Great Britain’s John Whitaker and Argento :
Ireland’s Richie Moloney with Ahorn van de Zuuthoeve :
It was a very exciting contest. I didn’t think Ireland would win, in fact I would have put my money on GB if I was going to place a bet, but after the first round, Ireland were in the lead with one time fault. France and Sweden were right behind on four faults and Great Britain was next with five faults.
In the second round, Sweden faded away, leaving France, Ireland and Great Britian to slug it out. France’s first rider, Penelope Leprevost, was eliminated. If the rest of the team went clear, they could discard her score, and they would still be on four faults. Robert Smith, second to go for GB, had a fence down for four faults. Again, if the rest of the team went clear, they could discard his score, but GB would still carry their five faults from the first round. Ireland’s first two riders went clear, but third to go, Darragh Kerins, had one down for four faults.
It all came down to the last round.
If the French went clear, they would finish on a total of four, but if their rider incurred any faults they would all have to be counted, because of Penelope’s elimination.
If the British went clear, they would finish on a total of five.
If the Irish went clear, they would win, but one fence down would leave us on a total of five, possibly in joint second place.
John Whitaker went first with Argento – he had two fences down and retired, knowing that his score would now be discarded, leaving the team score at nine. Next was France’s Kevin Staut – he had a fence down early on, and the crowd gasped… did this mean Ireland had won? Yes it did! Our last rider, Cian O’ Connor didn’t have to jump, our final score was five faults, France were second on eight faults and Britain were third on nine.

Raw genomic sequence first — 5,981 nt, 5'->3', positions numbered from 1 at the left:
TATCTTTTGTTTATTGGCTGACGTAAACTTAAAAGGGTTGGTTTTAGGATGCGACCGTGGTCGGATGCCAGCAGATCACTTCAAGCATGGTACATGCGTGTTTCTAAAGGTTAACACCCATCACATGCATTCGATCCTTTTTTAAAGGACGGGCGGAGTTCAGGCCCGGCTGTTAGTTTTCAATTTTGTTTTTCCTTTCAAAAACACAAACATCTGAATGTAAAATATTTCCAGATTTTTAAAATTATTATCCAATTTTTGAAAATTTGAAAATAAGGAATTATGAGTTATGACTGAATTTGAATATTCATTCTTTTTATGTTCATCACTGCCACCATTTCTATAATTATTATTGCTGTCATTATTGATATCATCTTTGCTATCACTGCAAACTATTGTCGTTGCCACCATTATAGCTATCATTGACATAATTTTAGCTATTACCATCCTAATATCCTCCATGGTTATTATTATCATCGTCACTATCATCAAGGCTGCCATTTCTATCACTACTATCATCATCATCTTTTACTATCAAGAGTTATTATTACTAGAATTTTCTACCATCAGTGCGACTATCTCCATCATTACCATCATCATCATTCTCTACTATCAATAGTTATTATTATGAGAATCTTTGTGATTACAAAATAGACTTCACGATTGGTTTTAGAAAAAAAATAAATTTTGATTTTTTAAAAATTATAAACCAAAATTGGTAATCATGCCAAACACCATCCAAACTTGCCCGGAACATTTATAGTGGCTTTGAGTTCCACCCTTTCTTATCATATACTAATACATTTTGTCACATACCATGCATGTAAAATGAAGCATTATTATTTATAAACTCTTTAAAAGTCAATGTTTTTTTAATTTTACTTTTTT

Then we had all the pomp and circumstance of the prize-giving. As it happened, I was sitting just in front of the dignitaries box. The little leprechaun in the centre is Michael D. Higgins, who hails from my former home town, and happens to be President of Ireland! To the left of him is Fonsie Mealy, president of the Royal Dublin Society, which hosts the Horse Show, and to the left of him is the gleaming gold Agha Khan trophy – donated by the Agha Khan for this event. It’s about the same size as the Irish president, so I was hoping he wouldn’t have to lift it!
Fortunately, he didn’t, it was officiously carried down the steps by an army guy, who also helped him hand it over.
After the presentation, the President was full of cheery waves for the crowd.
The team faced a barrage of Press photographers
and then had their victory lap. In white baseball caps. I’m not impressed.
The baseball caps were part of the FEI’s sponsorship stuff, like the rugs and sashes. What kind of message are they putting across, that you must wear your helmet while jumping, but not while your horses are galloping around in a victory lap? Grrr!
I made sure I got a photo of Olympic Gold Medallist, Steve Guerdat :
and, of course, Olympic Bronze Medallist, Ireland’s Cian O’Connor :
but the photos I was happiest to get were these :
This little roan pony is the first pony I ever bred, Toffee. I didn’t expect to see her at Dublin, but there she was, nineteen years old, and still going strong, competing in the Pony Club Games at the show. She’s a games expert – we tried to make her into a jumping pony, but she wasn’t interested and ended up going to a friend for Pony Club. She’s won loads of games championships and has even represented Ireland abroad.
I left early on the last day and returned to my cousin’s house, to join in the celebrations after her grandson’s christening. She lives in the coolest house in Dublin. Yes, this really is her house – complete with clock tower and gargoyles!
Back to normailty now, treating Aero’s foot, attempting to tidy the house, sizing up how much more painting has to be done.